Alexandra Lange | Essays

3rd Annual Holiday Card Review

Be Joyful card, Minted

After you’ve pushed back from the Thanksgiving table, it will be that time again. Time for Christmas letters, Nordic sweaters, the occasional decoratively-deployed stile. And as in years past, the designs of holiday photo card makers like Minted, Paperculture, Pinhole Press, and Tiny Prints reveal the aesthetic preoccupations of the moment. In 2009, the “Modern” category was anemic, populated by a few red squares and Helvetica greetings. By 2010, it had grown apace, though, as I wrote then, “card designers' idea of modern runs only to the first string of sans serif fonts: Arial, Avant Garde, Trade Gothic.” Last year I did not see much that was new, and gave the cards a bye. But for 2012, I can identify four key trends that have trickled down from Brooklyn restaurants, across from Pinterest, and through the cloud from Instagram and Facebook. This may be the one time this year most of you buy stamps (I recommend these), and one thing is clear. By our holiday cards, you shall know our social media preoccupations.


Bokeh Bubbles card, Tiny Prints

#1: Instagramminess.

Holiday cards are by nature a way of capturing your children’s cuteness. So is Instagram. Put the two together and you have either achieved cute nirvana or caused all your friends to roll their eyes. Had it been me, I would have cut the nostalgic charm of chubby cheeks + rounded corners + golden glow with a bolder, non-script font. A stamped Franklin Gothic? Bodoni Joy?

Family Year in Review card, Minted

#2: Feltron greetings.

Nicholas Felton’s Feltron Annual Reports used to be a designer nod, but then he was hired to create Facebook’s Timeline, and bring data arrangement to the masses. Now we can all chart our progress through the year, and skip the holiday letter in favor of an infographic. I’d love to see a side-by-side comparison of a few of these to see how the humblebrag potential of the letter translates. For those who haven’t been data-mining (or who are expecting a Nike+ FuelBand for Christmas) there is the simpler Top 10 List format from Paperculture.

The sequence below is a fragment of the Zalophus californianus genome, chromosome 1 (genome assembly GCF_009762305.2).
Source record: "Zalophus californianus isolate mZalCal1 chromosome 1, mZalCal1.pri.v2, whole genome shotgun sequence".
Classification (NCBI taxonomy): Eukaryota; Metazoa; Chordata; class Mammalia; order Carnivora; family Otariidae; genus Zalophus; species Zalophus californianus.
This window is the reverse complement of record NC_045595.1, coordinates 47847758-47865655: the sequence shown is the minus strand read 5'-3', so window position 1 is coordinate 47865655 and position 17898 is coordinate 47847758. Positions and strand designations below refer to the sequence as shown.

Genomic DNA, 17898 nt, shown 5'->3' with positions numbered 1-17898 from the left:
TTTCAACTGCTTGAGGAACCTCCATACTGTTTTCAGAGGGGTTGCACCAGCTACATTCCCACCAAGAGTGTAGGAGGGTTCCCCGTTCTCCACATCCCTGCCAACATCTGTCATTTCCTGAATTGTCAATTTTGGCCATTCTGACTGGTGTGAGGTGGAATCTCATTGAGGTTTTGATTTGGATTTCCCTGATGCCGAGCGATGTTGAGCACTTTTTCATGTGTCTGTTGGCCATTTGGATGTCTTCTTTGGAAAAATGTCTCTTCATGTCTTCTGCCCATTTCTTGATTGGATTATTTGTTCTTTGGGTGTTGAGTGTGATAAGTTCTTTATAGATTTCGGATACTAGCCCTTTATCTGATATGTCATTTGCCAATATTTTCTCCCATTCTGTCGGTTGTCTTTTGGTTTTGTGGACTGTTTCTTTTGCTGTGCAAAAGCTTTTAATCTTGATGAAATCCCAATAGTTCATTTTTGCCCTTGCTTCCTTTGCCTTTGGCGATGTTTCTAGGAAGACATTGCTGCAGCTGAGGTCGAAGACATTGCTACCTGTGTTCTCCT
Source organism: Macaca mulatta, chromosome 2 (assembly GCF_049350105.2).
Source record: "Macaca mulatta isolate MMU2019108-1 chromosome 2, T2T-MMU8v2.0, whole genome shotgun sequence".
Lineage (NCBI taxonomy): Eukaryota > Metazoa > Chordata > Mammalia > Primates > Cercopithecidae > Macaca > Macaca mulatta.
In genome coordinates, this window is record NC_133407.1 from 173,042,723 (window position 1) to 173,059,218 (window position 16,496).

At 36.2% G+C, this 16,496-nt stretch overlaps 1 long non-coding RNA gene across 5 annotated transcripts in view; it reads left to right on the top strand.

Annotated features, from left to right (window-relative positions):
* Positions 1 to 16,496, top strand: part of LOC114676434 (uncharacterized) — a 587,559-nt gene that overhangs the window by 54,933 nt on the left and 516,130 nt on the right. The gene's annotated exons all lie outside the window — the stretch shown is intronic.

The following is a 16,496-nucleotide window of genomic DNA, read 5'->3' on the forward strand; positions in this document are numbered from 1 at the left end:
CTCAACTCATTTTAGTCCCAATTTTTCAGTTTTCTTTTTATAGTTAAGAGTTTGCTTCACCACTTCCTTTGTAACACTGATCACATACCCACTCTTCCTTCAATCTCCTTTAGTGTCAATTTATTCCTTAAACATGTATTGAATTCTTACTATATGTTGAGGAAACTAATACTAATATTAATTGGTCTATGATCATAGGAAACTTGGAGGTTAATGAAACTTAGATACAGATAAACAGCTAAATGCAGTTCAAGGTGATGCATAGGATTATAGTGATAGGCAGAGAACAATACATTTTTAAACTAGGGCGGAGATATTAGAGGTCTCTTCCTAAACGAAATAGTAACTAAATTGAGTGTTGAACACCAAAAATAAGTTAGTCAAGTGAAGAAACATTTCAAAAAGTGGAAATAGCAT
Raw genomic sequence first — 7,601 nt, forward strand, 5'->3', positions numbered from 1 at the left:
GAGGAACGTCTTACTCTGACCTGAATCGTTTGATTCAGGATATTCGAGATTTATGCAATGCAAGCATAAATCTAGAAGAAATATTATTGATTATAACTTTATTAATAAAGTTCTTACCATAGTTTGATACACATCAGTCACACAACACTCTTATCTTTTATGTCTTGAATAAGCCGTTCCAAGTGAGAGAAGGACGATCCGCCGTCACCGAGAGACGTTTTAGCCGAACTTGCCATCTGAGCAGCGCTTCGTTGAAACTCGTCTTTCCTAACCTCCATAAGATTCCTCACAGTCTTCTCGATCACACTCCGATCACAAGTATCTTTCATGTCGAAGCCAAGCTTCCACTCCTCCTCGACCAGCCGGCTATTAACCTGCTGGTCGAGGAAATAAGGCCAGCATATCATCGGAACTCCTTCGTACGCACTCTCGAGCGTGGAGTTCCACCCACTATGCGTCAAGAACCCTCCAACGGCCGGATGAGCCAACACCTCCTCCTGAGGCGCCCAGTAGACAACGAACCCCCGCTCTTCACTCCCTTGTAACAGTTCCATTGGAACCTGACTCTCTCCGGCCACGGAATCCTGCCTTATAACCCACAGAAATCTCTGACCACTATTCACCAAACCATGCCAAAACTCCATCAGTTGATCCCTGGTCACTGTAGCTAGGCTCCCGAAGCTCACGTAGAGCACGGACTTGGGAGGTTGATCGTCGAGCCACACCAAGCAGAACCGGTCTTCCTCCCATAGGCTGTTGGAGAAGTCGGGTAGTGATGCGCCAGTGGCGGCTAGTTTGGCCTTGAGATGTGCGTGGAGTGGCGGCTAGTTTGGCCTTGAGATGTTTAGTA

A Merry Spot card, Tiny Prints

#3. Downton details.

We all want to be Lady Mary, right? (Except for that dead Turkish diplomat incident.) Several card companies have upped the ante in terms of paper weight, edge designs and wallpaper-like back-of-card patterns, making the digitally photographed, designed and ordered piece into a one-of-a-kind luxury object with the texture of letterpress. Minted offers fancy shapes, scalloping and notching the corners (even when, as in this case, the edge conflicts with the Archer). Pinhole Press offers Ultrathick cards with a pinstriped edge. And Tiny Prints lets patterns wrap from front to back. All these options suggest that people are thinking, If I’m only sending one card a year, I want it to be all it can be.

Gift Tag card, Paperculture

#4. Virtual scrapbooking.

Tags, ribbons, bows, fabrics, hand-drawn letters and layered effects. Each card is an opportunity to deploy your favorite scrapbook techniques, albeit in pre-printed form. The shaped stickers and ribbons have been around for several years. What I see more of this year are large script legends, rendered with scratchy faux-calligraphic edges. I associate this kind of typography with the better chalkboards outside the restaurants in my Brooklyn neighborhood, which always make me wonder if servers are now hired for their lettering skills.

For my own card, I start with the photo. Getting both kids in the frame, in coordinated clothing and in focus is the priority. Maybe just in focus. After that, I’ll pick my colors and my type – though I do always like a nice big number.

Posted in: Arts + Culture, Photography, Technology, Typography

Comments [3]

This article is truly disturbing.
Frank de Souza

Hard to know what to make of this article. The final death knoll of Design Observer? Or perhaps the author has deployed so many layers of irony as to render all meaning beyond my comprehension.

I was first disturbed by the cheesy, Hitler's Youth card templates. I guess black people don't use holiday cards?
Then I read the article and was even more disturbed. "Holiday cards are by nature a way of capturing your children's cuteness." I realized I was not the demographic being pandered to (white, with children, hipster, vain, brooklynite).
At least we found the blueprint for the sequel to American Psycho: hipster-brooklyn maternal vanity.
I can understand Peter's feeling that this might be irony. A clever parody of Martha Stewart? That would be generous. Though I'll have to read it again to see if there is an honest human emotion under all of the bubblegum marketing and namedropping.
Frank de Souza

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